The man maketh the shirt
Mandela forged personal relationships with designers behind his distinctive sartorial style
THERE were many unique things about Nelson Mandela.
His style of leadership stood out, as did his sense of humour. His dance style was like none other, and his endless work ethic was admirable.
But one distinctive feature that couldn’t be missed about the former president was his vibrant shirts.
Whether he was at home or making a public appearance, Madiba was always seen clad in the most unique shirts.
But what most people don’t know is that he didn’t wear them to make a fashion statement, but rather for health reasons.
“Tata wore these shirts because suits were becoming too heavy for his body,” Sonwabile Ndamase, the creator of the famous Madiba shirt, explains. “The shirts he wore were nice and light for his body, and he felt very comfortable in them.”
Ndamase, who designed shirts for Mandela since 1994, said it was a huge honour.
“Tata was not a client of mine, but rather a father to me. The entire Mandela family were not clients to me, but rather family.”
Ndamase, who owns Vukani Fashions, said this week he was still struggling to come to terms with Mandela’s death.
“We all knew that it was going to happen one day, but that doesn’t make it any less sad,” he said.
Ndamase first met Mandela a few months after he had been released from prison. He had known the Mandela family very well, even before that.
“I knew Mama Winnie quite well so I was fortunate to get to know the whole family.”
When Mandela left prison, Ndamase was invited to his house to have lunch with the family and recalls being “so nervous I tripped on the staircase”.
He took the opportunity to show Mandela some of his designs. Fortunately Mandela fell in love with them, and Ndamase became Mandela’s full-time designer.
“I would show him a line of different shirts and Tata would choose the ones he preferred.”
Ndamase said that since Mandela’s death last week, he had received more orders for Madiba shirts from around the world.
“Last week the musician Maxwell even ordered Madiba shirts for himself and his entire crew.”
Ndamase said he would continue with his Madiba shirt line, even though Madiba is now gone.
“It’s the right thing to do,” he said.
“We need to continue his legacy and one of his legacies was the shirts he wore.”
Meanwhile, fashion designer David Tlale, known for bright colours and bold African prints, says he is able today to express himself with pride thanks to Mandela, who inspired him in a “massive way”.
After the inauguration, he explained, it became more and more acceptable for African prints and designs to get their chance in the limelight.
“People started wearing African chic with pride. Then after we saw him changing from a suit to a Madiba shirt, we started embracing African fashion in a big way.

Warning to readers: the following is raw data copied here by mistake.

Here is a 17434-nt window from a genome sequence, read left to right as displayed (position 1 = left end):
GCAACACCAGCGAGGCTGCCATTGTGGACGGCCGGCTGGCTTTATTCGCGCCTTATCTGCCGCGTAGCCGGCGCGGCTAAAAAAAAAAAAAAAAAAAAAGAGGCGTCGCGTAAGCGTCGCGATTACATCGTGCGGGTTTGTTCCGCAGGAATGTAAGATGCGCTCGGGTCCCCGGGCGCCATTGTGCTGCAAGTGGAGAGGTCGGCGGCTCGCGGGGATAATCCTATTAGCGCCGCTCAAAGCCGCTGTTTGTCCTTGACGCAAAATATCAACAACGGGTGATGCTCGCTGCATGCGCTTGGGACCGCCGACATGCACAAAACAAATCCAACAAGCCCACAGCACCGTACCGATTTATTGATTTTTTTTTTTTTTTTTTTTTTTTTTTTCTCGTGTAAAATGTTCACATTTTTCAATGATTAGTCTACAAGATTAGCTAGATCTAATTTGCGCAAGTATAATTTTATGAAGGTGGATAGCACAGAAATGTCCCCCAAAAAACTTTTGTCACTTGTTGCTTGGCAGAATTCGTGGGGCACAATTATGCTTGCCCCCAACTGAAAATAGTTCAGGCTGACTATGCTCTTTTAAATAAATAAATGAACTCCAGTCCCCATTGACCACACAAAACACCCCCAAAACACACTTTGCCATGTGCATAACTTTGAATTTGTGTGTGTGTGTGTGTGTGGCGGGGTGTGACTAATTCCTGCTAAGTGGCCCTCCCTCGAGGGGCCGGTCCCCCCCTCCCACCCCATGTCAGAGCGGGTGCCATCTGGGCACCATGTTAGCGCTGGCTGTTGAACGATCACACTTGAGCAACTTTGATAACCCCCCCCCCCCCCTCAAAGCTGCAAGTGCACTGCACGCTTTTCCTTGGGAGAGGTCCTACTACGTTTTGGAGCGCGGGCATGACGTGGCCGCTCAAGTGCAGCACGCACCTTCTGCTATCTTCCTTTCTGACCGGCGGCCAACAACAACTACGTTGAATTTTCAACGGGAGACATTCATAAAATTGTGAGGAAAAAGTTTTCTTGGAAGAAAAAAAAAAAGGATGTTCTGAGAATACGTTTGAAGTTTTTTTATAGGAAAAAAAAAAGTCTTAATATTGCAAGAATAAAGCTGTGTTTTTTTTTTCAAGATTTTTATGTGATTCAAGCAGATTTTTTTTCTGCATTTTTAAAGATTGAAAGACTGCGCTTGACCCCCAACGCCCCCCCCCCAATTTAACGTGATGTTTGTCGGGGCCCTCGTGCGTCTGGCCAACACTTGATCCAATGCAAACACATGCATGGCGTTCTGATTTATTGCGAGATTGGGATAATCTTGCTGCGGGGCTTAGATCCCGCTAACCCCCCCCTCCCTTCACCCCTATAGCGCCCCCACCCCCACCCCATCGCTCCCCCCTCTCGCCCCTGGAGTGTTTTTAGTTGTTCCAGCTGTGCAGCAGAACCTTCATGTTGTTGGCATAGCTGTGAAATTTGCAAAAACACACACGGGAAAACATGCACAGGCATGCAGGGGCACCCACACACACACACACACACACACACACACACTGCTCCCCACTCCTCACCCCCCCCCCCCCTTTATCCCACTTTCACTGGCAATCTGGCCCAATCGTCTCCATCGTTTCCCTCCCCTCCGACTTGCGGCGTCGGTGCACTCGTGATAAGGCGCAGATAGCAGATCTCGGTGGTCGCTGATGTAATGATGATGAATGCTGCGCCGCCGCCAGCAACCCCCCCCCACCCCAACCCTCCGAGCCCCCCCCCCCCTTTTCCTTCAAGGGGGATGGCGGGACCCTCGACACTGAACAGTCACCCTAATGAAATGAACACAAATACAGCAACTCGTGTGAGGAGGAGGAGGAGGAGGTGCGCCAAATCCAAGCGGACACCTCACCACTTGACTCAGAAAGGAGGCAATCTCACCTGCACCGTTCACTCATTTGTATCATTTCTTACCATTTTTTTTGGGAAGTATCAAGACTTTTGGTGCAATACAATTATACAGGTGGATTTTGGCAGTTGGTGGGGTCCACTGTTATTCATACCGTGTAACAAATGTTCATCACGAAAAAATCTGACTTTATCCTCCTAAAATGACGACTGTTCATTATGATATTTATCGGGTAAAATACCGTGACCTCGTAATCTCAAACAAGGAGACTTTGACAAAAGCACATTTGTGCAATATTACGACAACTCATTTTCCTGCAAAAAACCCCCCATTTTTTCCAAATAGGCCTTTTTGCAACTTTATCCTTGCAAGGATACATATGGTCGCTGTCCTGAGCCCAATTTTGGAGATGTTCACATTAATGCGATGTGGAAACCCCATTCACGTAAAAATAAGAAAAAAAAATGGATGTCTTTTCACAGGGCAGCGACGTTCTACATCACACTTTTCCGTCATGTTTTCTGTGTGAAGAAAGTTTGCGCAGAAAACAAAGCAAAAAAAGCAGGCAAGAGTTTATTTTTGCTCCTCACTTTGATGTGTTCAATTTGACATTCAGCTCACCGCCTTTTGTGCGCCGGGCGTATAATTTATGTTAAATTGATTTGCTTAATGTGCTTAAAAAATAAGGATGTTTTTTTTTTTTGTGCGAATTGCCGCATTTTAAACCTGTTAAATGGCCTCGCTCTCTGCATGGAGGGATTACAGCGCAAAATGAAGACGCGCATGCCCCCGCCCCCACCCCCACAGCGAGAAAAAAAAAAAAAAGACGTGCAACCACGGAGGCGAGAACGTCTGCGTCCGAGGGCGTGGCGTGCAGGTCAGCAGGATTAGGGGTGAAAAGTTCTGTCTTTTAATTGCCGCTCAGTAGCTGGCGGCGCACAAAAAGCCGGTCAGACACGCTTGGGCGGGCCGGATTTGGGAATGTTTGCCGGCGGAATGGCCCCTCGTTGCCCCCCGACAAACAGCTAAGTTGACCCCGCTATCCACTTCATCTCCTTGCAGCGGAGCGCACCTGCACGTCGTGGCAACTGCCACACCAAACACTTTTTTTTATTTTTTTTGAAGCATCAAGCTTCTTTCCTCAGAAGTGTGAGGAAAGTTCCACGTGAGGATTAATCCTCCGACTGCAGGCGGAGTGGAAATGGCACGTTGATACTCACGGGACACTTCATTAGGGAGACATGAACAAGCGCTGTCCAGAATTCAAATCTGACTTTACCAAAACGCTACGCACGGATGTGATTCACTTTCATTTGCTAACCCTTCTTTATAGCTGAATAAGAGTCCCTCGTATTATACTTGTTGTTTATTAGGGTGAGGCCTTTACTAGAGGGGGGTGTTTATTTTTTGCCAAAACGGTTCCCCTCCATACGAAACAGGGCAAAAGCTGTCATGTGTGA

“Our president came out and addressed nations in a beautifully tailored shirt. He brought change to the face of being formal in a semi-formal way.”
Consciously or not, people started to notice African fashion, which Tlale described as: “We don’t see colour when we do fashion – we just do fashion”.
He continued: “If you love it you buy it, and you buy it because you love it. That’s what Madiba did. When you see a piece you’re not going to ask who designed it or what their race was. You are going to buy a beautifully made garment.”
Tlale paid tribute to Madiba last Friday during his “fashion extravaganza” at Virginia Airport in Durban, which showcased designs from his showcase at New York Fashion Week, along with new designs, on the runway.
It was not originally intended to commemorate Madiba, but Tlale says he woke up on Friday morning and knew he needed to pay tribute somehow.
Locally, sales of the Madiba shirt are also on the rise.
Nisa Bregg, manager of Out of Africa at the V&A Waterfront, said the shirts, many from Desré Buirski’s The Presidential Shirt, sell really well.
“At one point we didn’t stock them, but people came in and asked for them all the time.”
Just last weekend they sold eight shirts to people who wanted something that made them think of Mandela. Bregg said eight shirts might not sound like much, but considering they cost between R950 and R1 700 each, that was healthy trade.
Fiona Adams, sales assistant at Thomas & Benno, also at the V&A, agreed that the Presidential Shirt is a good seller that’s always been popular.
“A lot of people ask for them,” she said.
WELL GROOMED: Nelson Mandela in one of his famous shirts.
PRESIDENTIAL: Madiba shirts by Desre Buirski’s official Presidential Shirt brand, for sale at Out of Africa at the V&A Waterfront.
MADIBA SHIRTS: Designer Sonwabile Ndamase with his famous Madiba shirts.